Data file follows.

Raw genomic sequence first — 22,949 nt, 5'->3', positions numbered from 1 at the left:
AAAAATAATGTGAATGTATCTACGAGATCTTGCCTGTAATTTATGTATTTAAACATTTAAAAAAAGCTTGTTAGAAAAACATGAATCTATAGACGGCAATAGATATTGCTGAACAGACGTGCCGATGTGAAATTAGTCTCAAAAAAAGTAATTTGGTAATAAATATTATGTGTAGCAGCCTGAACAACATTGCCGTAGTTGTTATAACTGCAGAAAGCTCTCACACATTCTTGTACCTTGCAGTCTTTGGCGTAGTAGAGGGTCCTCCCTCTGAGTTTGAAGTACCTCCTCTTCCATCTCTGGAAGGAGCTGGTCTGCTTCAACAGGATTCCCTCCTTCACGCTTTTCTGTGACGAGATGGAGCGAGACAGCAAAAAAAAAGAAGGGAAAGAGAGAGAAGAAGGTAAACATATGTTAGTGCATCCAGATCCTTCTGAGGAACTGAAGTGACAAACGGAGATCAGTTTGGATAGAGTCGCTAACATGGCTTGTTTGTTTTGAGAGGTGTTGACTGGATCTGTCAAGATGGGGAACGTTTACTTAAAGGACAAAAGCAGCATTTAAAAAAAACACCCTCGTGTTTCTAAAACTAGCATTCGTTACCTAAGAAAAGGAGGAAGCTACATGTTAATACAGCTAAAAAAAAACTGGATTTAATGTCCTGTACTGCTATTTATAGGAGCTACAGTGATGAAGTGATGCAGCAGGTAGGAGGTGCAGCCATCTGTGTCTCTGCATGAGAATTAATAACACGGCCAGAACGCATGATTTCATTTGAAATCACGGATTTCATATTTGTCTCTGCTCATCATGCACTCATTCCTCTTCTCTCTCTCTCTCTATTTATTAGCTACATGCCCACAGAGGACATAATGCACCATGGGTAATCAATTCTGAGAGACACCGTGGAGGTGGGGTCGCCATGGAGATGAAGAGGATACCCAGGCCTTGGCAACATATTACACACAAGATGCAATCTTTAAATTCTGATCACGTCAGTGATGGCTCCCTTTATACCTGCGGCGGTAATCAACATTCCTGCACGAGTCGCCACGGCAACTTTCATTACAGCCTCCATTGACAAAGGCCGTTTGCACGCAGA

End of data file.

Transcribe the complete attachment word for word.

Raw genomic sequence first — 22,949 nt, 5'->3', positions numbered from 1 at the left:
AAAAATAATGTGAATGTATCTACGAGATCTTGCCTGTAATTTATGTATTTAAACATTTAAAAAAAGCTTGTTAGAAAAACATGAATCTATAGACGGCAATAGATATTGCTGAACAGACGTGCCGATGTGAAATTAGTCTCAAAAAAAGTAATTTGGTAATAAATATTATGTGTAGCAGCCTGAACAACATTGCCGTAGTTGTTATAACTGCAGAAAGCTCTCACACATTCTTGTACCTTGCAGTCTTTGGCGTAGTAGAGGGTCCTCCCTCTGAGTTTGAAGTACCTCCTCTTCCATCTCTGGAAGGAGCTGGTCTGCTTCAACAGGATTCCCTCCTTCACGCTTTTCTGTGACGAGATGGAGCGAGACAGCAAAAAAAAAGAAGGGAAAGAGAGAGAAGAAGGTAAACATATGTTAGTGCATCCAGATCCTTCTGAGGAACTGAAGTGACAAACGGAGATCAGTTTGGATAGAGTCGCTAACATGGCTTGTTTGTTTTGAGAGGTGTTGACTGGATCTGTCAAGATGGGGAACGTTTACTTAAAGGACAAAAGCAGCATTTAAAAAAAACACCCTCGTGTTTCTAAAACTAGCATTCGTTACCTAAGAAAAGGAGGAAGCTACATGTTAATACAGCTAAAAAAAAACTGGATTTAATGTCCTGTACTGCTATTTATAGGAGCTACAGTGATGAAGTGATGCAGCAGGTAGGAGGTGCAGCCATCTGTGTCTCTGCATGAGAATTAATAACACGGCCAGAACGCATGATTTCATTTGAAATCACGGATTTCATATTTGTCTCTGCTCATCATGCACTCATTCCTCTTCTCTCTCTCTCTCTATTTATTAGCTACATGCCCACAGAGGACATAATGCACCATGGGTAATCAATTCTGAGAGACACCGTGGAGGTGGGGTCGCCATGGAGATGAAGAGGATACCCAGGCCTTGGCAACATATTACACACAAGATGCAATCTTTAAATTCTGATCACGTCAGTGATGGCTCCCTTTATACCTGCGGCGGTAATCAACATTCCTGCACGAGTCGCCACGGCAACTTTCATTACAGCCTCCATTGACAAAGGCCGTTTGCACGCAGA